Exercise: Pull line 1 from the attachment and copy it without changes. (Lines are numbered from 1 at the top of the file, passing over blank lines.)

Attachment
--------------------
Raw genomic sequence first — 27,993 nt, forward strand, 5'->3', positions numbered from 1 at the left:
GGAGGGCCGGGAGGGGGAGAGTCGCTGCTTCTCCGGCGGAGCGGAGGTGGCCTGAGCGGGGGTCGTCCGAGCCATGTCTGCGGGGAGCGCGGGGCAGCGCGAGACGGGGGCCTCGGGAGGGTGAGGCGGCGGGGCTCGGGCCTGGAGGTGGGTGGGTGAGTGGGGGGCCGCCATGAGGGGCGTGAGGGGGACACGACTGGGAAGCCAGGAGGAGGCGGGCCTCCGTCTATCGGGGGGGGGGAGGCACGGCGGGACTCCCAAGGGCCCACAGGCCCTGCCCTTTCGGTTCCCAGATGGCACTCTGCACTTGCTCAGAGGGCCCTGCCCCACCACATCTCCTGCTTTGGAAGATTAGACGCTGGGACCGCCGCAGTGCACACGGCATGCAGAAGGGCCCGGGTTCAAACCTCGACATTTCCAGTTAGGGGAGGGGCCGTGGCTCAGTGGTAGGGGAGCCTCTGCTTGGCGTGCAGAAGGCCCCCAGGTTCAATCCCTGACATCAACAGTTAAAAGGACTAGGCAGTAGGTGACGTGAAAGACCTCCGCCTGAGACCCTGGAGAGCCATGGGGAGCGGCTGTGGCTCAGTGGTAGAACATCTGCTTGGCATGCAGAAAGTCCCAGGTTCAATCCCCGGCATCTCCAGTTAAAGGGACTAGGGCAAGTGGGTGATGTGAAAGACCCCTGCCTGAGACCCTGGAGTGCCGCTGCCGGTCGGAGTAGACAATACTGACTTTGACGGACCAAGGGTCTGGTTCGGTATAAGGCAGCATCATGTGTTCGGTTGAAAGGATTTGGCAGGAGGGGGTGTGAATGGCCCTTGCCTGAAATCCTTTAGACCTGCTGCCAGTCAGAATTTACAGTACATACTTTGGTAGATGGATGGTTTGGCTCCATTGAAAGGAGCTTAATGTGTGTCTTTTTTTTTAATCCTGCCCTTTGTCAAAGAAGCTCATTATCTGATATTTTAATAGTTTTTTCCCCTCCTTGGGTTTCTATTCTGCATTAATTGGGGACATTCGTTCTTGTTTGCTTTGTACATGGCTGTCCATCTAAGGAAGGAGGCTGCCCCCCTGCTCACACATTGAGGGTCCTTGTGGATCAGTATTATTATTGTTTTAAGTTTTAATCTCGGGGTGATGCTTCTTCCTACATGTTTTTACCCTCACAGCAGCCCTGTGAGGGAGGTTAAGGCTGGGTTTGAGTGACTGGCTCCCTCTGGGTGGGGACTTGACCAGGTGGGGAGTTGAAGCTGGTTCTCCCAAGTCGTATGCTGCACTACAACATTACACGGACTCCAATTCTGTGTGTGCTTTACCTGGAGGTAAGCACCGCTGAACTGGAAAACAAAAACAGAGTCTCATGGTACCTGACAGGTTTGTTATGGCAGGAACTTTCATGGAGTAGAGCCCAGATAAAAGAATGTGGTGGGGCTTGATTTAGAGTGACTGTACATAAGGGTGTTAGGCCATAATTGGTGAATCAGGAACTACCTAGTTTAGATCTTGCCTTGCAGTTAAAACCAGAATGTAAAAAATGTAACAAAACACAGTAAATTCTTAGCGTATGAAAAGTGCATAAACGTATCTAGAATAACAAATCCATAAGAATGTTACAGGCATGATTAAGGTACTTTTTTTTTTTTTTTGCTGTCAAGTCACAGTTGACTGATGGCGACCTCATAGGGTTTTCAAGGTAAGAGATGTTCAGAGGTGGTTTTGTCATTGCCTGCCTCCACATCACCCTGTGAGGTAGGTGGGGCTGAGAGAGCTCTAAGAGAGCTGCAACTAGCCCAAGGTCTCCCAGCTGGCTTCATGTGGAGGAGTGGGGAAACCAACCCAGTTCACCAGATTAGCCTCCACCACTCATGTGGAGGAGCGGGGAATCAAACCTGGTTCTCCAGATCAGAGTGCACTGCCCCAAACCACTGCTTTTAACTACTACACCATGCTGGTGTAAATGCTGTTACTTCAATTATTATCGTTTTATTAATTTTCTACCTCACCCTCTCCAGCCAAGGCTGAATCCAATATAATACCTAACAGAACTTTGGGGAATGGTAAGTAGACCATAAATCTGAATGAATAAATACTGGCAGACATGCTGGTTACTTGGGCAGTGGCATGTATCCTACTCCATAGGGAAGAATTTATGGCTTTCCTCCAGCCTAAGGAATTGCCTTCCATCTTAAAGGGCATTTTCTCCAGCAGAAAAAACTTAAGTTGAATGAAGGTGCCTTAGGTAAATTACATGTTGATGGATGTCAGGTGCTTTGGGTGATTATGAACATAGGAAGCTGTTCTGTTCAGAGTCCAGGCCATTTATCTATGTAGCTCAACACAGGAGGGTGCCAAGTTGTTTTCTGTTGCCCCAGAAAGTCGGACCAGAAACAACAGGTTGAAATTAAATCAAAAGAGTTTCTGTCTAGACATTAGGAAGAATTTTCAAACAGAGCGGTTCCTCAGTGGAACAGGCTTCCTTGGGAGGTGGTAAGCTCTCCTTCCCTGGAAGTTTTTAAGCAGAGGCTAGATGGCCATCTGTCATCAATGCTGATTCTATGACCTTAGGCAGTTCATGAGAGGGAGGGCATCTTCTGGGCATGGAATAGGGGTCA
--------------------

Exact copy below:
Raw genomic sequence first — 27,993 nt, forward strand, 5'->3', positions numbered from 1 at the left: